God Has Spoken

Gregg Allison | November 12, 2014


Gerald Bray. God Has Spoken: A History of Christian Theology. Wheaton, IL: Crossway, 2014. 1,260 pp. $55.00.

As one who has undertaken the writing of a historical theology that follows a topical-chronological structure, I am intrigued by and appreciative of Gerald Bray’s distinctive approach to this discipline. Noting the recent renewal of trinitarian theology and underscoring the church’s common confession of belief in the triune God, the research professor at Beeson Divinity School in Birmingham, Alabama, thoroughly addresses all the topics expected in a substantive historical theology volume, and does so according to a trinitarian framework. This unique approach in and of itself is enough to attract great attention to God Has Spoken: A History of Christian Theology.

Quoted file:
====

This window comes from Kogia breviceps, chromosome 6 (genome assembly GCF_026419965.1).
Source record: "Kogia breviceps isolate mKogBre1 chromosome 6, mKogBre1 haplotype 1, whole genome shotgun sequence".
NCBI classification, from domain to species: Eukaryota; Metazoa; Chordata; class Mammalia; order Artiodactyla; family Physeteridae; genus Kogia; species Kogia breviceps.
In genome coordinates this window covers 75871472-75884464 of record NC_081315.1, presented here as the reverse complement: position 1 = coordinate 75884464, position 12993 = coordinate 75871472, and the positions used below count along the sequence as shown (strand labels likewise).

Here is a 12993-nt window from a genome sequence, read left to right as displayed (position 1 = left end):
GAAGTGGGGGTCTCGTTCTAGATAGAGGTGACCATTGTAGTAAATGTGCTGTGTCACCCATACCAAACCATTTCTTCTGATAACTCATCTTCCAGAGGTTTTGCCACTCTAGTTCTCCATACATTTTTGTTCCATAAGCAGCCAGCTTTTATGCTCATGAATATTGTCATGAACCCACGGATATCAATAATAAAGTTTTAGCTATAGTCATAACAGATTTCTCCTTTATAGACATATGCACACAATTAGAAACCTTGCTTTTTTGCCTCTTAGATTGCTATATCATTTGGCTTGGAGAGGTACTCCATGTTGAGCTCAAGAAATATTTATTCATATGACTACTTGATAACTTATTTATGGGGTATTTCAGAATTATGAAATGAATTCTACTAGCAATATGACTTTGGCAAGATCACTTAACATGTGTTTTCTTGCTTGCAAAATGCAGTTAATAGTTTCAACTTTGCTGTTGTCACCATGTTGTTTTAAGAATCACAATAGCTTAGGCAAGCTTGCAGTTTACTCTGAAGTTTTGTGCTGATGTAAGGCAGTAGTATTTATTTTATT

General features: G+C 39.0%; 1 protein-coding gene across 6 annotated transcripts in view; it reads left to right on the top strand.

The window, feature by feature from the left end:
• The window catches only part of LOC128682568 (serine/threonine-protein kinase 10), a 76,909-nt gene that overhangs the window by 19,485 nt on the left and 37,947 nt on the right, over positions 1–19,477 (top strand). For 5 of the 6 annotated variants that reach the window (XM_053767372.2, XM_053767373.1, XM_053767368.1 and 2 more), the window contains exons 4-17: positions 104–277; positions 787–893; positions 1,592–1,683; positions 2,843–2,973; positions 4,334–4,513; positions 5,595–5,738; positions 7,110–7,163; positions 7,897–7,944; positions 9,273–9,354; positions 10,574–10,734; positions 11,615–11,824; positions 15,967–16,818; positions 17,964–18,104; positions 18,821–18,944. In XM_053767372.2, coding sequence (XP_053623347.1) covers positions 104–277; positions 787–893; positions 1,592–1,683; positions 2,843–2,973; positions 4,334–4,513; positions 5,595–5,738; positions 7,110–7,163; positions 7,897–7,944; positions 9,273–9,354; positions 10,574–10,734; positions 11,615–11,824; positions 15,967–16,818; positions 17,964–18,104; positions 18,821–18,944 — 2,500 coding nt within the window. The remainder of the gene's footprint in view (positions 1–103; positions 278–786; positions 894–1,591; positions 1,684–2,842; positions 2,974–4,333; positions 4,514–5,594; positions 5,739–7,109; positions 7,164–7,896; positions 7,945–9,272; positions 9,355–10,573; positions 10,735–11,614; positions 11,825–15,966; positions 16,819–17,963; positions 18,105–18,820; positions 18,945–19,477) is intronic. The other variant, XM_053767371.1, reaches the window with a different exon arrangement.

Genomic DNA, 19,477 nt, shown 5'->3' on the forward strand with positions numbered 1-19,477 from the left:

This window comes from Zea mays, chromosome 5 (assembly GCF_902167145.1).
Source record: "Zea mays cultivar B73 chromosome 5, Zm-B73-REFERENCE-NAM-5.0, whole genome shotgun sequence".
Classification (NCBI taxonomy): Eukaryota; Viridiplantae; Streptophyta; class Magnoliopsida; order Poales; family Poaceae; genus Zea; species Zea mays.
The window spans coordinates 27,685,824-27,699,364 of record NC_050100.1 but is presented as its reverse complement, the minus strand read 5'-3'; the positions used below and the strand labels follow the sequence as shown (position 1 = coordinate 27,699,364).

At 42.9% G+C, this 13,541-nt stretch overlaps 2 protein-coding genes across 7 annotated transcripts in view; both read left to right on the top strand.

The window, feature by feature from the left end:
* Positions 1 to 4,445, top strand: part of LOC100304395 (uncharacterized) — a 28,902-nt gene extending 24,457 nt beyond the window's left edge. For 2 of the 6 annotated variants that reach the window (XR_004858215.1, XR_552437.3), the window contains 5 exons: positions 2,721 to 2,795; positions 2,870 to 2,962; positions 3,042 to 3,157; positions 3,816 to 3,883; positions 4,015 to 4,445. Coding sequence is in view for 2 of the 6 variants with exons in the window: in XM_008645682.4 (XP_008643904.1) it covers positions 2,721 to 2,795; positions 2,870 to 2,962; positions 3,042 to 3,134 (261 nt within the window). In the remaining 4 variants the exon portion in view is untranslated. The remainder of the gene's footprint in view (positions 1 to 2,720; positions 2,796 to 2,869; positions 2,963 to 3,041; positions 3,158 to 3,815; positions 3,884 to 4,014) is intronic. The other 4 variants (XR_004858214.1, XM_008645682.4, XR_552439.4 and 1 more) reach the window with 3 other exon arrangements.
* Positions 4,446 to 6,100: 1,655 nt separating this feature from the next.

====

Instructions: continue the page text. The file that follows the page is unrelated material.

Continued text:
Bray’s headings, along with the timeframe to which they roughly correspond, are eight in number. Part One, “The Israelite Legacy,” establishes the early foundation of the church through a discussion of Christianity and Judaism, specifically how the former parted from the latter yet inherited much from it (e.g., its Scripture and its beliefs in the oneness of God and divine creation). Parts Two and Three treat “The Person of the Father” and “The Work of the Father,” the church’s theological…


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